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Sri Lanka targets 440,000 Indian tourists for 2018

Sri Lanka currently targets 440,000 Indian tourists this year, officials said.

Describing itself as a destination for all seasons, tourism officials, at a press conference, also announced that a record 3,84,628 tourists arrived from India last year.

“Understanding the unique offerings for Indian tourists, Sri Lanka now targets for 440,000 Indian arrivals, this year,” the Sri Lanka Tourism Promotion Bureau (SLTPB) said in a statement.

The Sri Lanka has recently been named as the Emerging Destination of the Year by Conde Nast Traveller. It was also mentioned as India and Asia's leading adventure tourism destination of the year in 2017.

A survey conducted by the SLTPB highlights that 63.7 percent of Indians opt for sightseeing excursions and nearly 50 per cent go for shopping.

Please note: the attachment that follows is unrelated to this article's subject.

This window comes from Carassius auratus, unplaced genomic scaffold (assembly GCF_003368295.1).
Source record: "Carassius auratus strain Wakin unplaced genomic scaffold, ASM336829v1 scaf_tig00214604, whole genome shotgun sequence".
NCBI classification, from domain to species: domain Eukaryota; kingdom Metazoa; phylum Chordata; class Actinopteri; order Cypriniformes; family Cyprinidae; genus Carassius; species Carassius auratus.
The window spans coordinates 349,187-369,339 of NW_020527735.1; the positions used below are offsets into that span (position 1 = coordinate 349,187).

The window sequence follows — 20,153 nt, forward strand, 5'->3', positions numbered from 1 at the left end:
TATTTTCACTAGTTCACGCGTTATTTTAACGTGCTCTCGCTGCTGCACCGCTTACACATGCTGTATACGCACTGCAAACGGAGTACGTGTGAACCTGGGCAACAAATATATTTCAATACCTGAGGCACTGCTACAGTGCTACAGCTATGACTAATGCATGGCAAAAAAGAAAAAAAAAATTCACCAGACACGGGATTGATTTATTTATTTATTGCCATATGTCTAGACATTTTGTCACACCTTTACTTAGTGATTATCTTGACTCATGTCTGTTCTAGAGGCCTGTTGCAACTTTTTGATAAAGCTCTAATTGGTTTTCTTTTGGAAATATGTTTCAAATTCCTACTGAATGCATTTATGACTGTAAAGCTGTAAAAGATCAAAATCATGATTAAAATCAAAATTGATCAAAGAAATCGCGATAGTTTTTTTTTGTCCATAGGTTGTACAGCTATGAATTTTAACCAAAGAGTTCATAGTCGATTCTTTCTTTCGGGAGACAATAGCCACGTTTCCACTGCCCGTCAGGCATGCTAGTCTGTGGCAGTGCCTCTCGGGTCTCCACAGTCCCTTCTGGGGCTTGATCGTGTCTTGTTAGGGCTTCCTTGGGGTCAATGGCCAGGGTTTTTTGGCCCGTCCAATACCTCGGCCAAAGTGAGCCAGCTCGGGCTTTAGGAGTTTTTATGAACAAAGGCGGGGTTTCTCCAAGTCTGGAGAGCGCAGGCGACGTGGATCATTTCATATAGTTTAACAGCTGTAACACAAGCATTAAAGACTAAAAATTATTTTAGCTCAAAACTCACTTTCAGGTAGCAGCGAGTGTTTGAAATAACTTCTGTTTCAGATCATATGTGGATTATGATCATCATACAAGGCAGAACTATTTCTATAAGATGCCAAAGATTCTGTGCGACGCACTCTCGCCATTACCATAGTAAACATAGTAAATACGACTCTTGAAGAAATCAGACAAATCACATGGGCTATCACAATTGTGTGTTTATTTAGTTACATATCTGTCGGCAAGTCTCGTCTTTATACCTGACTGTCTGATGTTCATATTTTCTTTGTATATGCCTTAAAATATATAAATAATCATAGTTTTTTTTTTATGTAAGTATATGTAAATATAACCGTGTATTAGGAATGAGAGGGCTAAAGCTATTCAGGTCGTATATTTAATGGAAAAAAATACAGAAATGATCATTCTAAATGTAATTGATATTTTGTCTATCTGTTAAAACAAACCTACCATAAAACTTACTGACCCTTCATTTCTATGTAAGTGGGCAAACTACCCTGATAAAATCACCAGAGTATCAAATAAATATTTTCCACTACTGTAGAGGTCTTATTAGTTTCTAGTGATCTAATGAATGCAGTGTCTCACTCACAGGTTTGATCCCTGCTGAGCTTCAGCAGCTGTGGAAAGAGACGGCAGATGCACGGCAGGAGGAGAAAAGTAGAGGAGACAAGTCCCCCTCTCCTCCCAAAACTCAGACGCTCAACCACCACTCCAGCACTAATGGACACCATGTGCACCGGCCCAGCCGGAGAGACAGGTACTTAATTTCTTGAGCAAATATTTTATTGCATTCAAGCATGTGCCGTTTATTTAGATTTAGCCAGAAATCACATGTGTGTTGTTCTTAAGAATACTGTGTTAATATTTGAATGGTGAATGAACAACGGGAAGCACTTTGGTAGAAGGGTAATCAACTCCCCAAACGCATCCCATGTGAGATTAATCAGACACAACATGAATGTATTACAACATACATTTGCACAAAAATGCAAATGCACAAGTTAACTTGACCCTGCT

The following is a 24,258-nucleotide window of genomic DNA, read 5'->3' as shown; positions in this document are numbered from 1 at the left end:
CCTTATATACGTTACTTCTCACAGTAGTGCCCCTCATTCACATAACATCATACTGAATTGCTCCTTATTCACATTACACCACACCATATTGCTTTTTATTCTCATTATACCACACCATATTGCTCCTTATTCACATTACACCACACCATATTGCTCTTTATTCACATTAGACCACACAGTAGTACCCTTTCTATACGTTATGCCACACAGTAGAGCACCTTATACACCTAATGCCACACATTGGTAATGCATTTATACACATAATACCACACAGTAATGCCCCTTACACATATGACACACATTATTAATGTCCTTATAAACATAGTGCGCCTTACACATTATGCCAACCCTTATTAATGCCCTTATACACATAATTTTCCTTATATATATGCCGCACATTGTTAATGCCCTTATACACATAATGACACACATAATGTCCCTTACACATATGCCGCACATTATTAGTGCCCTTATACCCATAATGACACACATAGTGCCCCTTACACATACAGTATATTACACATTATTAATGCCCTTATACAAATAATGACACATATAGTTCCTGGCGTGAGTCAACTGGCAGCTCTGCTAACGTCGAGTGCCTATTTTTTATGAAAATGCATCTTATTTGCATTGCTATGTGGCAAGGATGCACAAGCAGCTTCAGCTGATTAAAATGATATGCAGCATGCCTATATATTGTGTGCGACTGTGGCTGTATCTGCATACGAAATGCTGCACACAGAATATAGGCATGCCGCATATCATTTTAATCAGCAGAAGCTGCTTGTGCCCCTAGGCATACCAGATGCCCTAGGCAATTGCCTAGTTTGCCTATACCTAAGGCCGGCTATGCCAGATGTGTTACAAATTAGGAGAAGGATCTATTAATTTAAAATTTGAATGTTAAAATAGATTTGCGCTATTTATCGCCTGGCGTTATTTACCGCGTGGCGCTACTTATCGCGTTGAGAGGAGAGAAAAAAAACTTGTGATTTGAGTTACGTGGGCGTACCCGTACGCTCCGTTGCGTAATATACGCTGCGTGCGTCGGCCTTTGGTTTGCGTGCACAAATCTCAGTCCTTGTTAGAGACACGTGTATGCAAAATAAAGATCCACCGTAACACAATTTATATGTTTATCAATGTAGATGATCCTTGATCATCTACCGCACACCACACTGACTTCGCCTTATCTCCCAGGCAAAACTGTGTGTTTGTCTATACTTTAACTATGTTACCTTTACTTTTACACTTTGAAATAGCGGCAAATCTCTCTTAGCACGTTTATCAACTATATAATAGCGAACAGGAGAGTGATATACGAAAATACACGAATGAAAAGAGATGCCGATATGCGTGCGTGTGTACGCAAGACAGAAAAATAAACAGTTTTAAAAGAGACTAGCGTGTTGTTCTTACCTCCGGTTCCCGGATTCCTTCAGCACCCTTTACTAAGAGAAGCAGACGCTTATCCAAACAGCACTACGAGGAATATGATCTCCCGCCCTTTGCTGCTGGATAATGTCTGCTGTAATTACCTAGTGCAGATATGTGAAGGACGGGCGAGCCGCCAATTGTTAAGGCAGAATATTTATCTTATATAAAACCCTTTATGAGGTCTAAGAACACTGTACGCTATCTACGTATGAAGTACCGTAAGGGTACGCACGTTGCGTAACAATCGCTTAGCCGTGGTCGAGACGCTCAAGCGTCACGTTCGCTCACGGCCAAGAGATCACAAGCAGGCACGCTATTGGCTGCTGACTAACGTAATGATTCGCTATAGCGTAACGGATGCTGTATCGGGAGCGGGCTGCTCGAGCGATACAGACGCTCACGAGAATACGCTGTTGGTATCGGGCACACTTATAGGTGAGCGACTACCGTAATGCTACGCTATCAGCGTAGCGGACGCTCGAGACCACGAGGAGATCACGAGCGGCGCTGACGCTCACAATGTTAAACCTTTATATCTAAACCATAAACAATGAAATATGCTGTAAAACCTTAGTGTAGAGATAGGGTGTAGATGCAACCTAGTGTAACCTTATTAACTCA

“37.01 percent Indian tourists visit historical sites in Sri Lanka, while wildlife remains the choice for 21 percent only,” it said.

Witnessing the growth and potential from India, the SLTPB would be participating at the SATTE – 2018 (South Asian Travel and Tourism Exhibition), with 52 travel agents and hoteliers.

“While the pristine beaches and cultural aspect of Sri Lanka are already being explored by Indian guests, however, the key area of focus for this year's participation would be to promote film tourism, destination wedding, religious and pilgrimage tourism.

“A tea bar representing Ceylon Tea would be located at the Sri Lanka pavilion at SATTE – 2018,” the statement said.

Sri Lanka Tourism Promotion Bureau Managing Director Sutheash Balasubramaniam said, “India continues to be our top source market.”

“We believe that the potential of the Indian travel market is yet to be realised in terms of attracting longer stay and higher-spending tourists. It is our fervent hope to make Sri Lanka the most preferred destination in Asia for Indian tourists,” he said.

Sri Lanka, an island nation, is home to eight UNESCO World Heritage sites and is renowned for the ancient Sigiriya rock fortress and its rich colonial legacy. (PTI)